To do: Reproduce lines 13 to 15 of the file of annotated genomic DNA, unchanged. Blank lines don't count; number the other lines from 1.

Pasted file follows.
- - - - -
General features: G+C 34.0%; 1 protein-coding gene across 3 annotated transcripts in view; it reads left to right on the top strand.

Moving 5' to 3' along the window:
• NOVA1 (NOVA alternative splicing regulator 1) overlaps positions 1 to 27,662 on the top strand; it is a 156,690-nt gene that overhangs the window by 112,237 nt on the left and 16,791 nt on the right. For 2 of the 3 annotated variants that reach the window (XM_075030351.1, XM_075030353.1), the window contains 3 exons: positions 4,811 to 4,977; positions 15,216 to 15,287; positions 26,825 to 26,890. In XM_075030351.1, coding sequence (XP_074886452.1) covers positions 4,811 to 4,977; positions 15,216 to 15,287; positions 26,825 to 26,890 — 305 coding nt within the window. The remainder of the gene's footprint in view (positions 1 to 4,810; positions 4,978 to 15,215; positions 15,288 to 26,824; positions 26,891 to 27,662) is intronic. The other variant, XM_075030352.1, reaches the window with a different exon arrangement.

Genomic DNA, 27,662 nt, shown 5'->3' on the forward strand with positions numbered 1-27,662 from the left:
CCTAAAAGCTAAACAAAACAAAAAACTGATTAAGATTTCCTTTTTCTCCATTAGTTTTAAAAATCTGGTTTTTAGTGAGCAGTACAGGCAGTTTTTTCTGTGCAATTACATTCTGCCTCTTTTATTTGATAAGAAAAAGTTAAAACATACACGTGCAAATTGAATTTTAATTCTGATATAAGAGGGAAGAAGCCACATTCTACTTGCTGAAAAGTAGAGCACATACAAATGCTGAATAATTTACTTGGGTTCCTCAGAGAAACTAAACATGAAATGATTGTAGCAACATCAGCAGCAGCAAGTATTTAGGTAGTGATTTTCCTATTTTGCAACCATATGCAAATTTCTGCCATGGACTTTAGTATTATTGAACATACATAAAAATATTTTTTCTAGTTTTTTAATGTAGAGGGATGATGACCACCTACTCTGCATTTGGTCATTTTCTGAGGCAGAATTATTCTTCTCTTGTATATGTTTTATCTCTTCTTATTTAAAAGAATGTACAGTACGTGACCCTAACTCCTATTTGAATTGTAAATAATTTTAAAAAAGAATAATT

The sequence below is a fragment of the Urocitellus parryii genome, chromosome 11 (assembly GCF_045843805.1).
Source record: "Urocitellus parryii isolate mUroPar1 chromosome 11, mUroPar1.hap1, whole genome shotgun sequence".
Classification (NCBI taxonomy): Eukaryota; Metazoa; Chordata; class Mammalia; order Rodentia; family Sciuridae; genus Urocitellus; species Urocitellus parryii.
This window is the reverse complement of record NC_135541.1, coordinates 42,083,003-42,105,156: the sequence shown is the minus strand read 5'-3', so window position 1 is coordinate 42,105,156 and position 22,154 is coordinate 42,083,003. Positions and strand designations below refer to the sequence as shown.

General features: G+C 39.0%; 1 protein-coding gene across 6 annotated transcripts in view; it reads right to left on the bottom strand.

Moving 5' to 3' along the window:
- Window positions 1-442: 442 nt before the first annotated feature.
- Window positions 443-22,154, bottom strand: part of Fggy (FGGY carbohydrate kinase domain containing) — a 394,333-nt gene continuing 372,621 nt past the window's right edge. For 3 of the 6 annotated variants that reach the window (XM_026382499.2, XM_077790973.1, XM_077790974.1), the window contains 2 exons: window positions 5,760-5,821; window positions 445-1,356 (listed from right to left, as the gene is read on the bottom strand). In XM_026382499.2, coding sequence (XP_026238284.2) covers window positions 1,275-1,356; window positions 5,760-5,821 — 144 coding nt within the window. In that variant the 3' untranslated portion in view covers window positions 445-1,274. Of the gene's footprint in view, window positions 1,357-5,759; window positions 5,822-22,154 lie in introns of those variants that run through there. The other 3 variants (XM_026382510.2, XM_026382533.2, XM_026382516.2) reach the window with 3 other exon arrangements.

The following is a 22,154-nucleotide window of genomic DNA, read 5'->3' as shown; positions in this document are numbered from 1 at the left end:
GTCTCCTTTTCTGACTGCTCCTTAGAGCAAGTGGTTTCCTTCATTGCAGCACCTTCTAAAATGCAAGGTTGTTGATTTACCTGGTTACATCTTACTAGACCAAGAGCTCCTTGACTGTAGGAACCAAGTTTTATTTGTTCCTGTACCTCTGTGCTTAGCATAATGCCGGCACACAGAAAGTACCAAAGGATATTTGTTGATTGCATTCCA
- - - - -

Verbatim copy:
- Window positions 443-22,154, bottom strand: part of Fggy (FGGY carbohydrate kinase domain containing) — a 394,333-nt gene continuing 372,621 nt past the window's right edge. For 3 of the 6 annotated variants that reach the window (XM_026382499.2, XM_077790973.1, XM_077790974.1), the window contains 2 exons: window positions 5,760-5,821; window positions 445-1,356 (listed from right to left, as the gene is read on the bottom strand). In XM_026382499.2, coding sequence (XP_026238284.2) covers window positions 1,275-1,356; window positions 5,760-5,821 — 144 coding nt within the window. In that variant the 3' untranslated portion in view covers window positions 445-1,274. Of the gene's footprint in view, window positions 1,357-5,759; window positions 5,822-22,154 lie in introns of those variants that run through there. The other 3 variants (XM_026382510.2, XM_026382533.2, XM_026382516.2) reach the window with 3 other exon arrangements.

The following is a 22,154-nucleotide window of genomic DNA, read 5'->3' as shown; positions in this document are numbered from 1 at the left end:
GTCTCCTTTTCTGACTGCTCCTTAGAGCAAGTGGTTTCCTTCATTGCAGCACCTTCTAAAATGCAAGGTTGTTGATTTACCTGGTTACATCTTACTAGACCAAGAGCTCCTTGACTGTAGGAACCAAGTTTTATTTGTTCCTGTACCTCTGTGCTTAGCATAATGCCGGCACACAGAAAGTACCAAAGGATATTTGTTGATTGCATTCCA